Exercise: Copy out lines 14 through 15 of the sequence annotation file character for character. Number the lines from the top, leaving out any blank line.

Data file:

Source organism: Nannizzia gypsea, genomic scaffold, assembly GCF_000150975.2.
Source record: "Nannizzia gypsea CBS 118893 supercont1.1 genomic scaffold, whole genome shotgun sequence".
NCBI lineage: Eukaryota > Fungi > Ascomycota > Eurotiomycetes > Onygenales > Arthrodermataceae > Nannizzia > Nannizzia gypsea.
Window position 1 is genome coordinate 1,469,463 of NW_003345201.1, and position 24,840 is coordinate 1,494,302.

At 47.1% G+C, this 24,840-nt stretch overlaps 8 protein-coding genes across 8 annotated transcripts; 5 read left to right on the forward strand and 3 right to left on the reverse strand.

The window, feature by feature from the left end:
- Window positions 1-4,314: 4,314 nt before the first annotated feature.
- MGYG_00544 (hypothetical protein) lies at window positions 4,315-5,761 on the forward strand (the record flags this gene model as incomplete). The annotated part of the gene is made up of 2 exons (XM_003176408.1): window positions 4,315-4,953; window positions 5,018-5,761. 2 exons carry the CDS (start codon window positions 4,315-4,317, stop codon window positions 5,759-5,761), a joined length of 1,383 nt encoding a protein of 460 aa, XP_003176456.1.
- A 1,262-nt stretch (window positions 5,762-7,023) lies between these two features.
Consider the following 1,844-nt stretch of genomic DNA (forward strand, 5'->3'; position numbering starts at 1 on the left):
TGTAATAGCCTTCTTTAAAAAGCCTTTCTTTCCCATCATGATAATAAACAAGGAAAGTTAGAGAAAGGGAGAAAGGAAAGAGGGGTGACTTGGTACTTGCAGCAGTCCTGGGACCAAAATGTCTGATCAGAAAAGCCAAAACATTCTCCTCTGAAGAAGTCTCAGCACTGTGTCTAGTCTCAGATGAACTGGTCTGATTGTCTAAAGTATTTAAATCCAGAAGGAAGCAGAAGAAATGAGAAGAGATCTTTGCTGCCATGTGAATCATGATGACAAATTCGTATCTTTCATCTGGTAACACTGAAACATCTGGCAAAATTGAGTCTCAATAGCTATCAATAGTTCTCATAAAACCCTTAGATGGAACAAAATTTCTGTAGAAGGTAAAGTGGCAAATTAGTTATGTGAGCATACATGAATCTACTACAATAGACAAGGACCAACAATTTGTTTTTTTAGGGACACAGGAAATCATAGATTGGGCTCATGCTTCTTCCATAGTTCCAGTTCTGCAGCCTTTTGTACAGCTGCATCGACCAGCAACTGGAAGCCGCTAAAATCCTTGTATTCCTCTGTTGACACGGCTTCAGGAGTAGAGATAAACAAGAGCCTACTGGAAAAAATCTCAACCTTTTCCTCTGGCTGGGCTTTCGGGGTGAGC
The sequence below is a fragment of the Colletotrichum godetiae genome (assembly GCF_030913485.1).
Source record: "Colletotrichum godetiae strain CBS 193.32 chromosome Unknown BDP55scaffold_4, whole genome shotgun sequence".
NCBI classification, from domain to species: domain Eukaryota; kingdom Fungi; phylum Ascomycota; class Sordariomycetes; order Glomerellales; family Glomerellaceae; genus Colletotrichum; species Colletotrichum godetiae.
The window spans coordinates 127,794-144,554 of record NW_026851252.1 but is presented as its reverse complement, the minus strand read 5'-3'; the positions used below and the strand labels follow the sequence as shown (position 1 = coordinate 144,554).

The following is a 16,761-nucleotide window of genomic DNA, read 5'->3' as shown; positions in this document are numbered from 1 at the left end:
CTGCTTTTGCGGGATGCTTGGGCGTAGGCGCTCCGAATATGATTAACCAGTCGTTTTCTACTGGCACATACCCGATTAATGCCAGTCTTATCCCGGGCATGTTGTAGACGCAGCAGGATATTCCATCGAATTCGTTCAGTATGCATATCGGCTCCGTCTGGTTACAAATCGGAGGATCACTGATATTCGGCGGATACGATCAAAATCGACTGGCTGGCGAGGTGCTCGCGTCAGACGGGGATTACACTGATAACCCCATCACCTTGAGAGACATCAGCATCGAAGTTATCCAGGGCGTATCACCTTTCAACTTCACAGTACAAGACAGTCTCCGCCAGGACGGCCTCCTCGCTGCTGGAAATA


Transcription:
NCBI classification, from domain to species: domain Eukaryota; kingdom Fungi; phylum Ascomycota; class Sordariomycetes; order Glomerellales; family Glomerellaceae; genus Colletotrichum; species Colletotrichum godetiae.
The window spans coordinates 127,794-144,554 of record NW_026851252.1 but is presented as its reverse complement, the minus strand read 5'-3'; the positions used below and the strand labels follow the sequence as shown (position 1 = coordinate 144,554).